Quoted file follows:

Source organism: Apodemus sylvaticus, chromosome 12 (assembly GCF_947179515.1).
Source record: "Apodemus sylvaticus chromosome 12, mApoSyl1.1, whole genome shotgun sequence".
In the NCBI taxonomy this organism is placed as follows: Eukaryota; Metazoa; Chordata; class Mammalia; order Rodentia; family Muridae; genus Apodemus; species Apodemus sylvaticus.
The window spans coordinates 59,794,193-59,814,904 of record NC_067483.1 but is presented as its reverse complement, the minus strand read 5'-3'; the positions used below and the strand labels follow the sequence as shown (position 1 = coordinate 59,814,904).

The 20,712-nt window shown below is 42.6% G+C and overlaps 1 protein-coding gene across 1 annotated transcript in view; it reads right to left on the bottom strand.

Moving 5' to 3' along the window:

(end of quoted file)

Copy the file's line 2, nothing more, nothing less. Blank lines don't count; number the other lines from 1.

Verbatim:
Source record: "Apodemus sylvaticus chromosome 12, mApoSyl1.1, whole genome shotgun sequence".